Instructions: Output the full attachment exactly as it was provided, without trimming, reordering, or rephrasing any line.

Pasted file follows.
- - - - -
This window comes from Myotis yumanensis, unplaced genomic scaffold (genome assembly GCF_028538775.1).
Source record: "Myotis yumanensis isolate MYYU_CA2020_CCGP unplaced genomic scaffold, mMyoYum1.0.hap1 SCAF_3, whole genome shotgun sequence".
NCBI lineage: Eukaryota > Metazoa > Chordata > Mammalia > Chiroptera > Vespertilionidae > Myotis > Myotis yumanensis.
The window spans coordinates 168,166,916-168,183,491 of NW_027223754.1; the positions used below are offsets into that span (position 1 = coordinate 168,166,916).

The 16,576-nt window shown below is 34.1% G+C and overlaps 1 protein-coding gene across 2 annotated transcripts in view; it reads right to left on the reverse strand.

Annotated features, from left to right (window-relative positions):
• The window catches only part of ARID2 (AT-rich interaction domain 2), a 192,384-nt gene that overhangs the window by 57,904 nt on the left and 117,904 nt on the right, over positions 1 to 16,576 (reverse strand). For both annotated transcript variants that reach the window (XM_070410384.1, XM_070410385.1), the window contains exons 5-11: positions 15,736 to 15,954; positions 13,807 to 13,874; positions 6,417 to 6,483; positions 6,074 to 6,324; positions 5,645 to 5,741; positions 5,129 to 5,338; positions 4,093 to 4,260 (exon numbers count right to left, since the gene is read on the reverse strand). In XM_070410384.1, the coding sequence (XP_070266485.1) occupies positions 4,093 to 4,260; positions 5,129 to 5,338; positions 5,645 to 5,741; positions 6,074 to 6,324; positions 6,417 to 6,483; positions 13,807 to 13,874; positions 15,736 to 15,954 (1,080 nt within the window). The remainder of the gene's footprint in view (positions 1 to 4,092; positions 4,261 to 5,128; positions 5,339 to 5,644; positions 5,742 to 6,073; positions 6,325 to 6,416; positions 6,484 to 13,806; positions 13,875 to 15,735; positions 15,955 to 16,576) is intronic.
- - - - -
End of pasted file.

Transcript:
This window comes from Myotis yumanensis, unplaced genomic scaffold (genome assembly GCF_028538775.1).
Source record: "Myotis yumanensis isolate MYYU_CA2020_CCGP unplaced genomic scaffold, mMyoYum1.0.hap1 SCAF_3, whole genome shotgun sequence".
NCBI lineage: Eukaryota > Metazoa > Chordata > Mammalia > Chiroptera > Vespertilionidae > Myotis > Myotis yumanensis.
The window spans coordinates 168,166,916-168,183,491 of NW_027223754.1; the positions used below are offsets into that span (position 1 = coordinate 168,166,916).

The 16,576-nt window shown below is 34.1% G+C and overlaps 1 protein-coding gene across 2 annotated transcripts in view; it reads right to left on the reverse strand.

Annotated features, from left to right (window-relative positions):
• The window catches only part of ARID2 (AT-rich interaction domain 2), a 192,384-nt gene that overhangs the window by 57,904 nt on the left and 117,904 nt on the right, over positions 1 to 16,576 (reverse strand). For both annotated transcript variants that reach the window (XM_070410384.1, XM_070410385.1), the window contains exons 5-11: positions 15,736 to 15,954; positions 13,807 to 13,874; positions 6,417 to 6,483; positions 6,074 to 6,324; positions 5,645 to 5,741; positions 5,129 to 5,338; positions 4,093 to 4,260 (exon numbers count right to left, since the gene is read on the reverse strand). In XM_070410384.1, the coding sequence (XP_070266485.1) occupies positions 4,093 to 4,260; positions 5,129 to 5,338; positions 5,645 to 5,741; positions 6,074 to 6,324; positions 6,417 to 6,483; positions 13,807 to 13,874; positions 15,736 to 15,954 (1,080 nt within the window). The remainder of the gene's footprint in view (positions 1 to 4,092; positions 4,261 to 5,128; positions 5,339 to 5,644; positions 5,742 to 6,073; positions 6,325 to 6,416; positions 6,484 to 13,806; positions 13,875 to 15,735; positions 15,955 to 16,576) is intronic.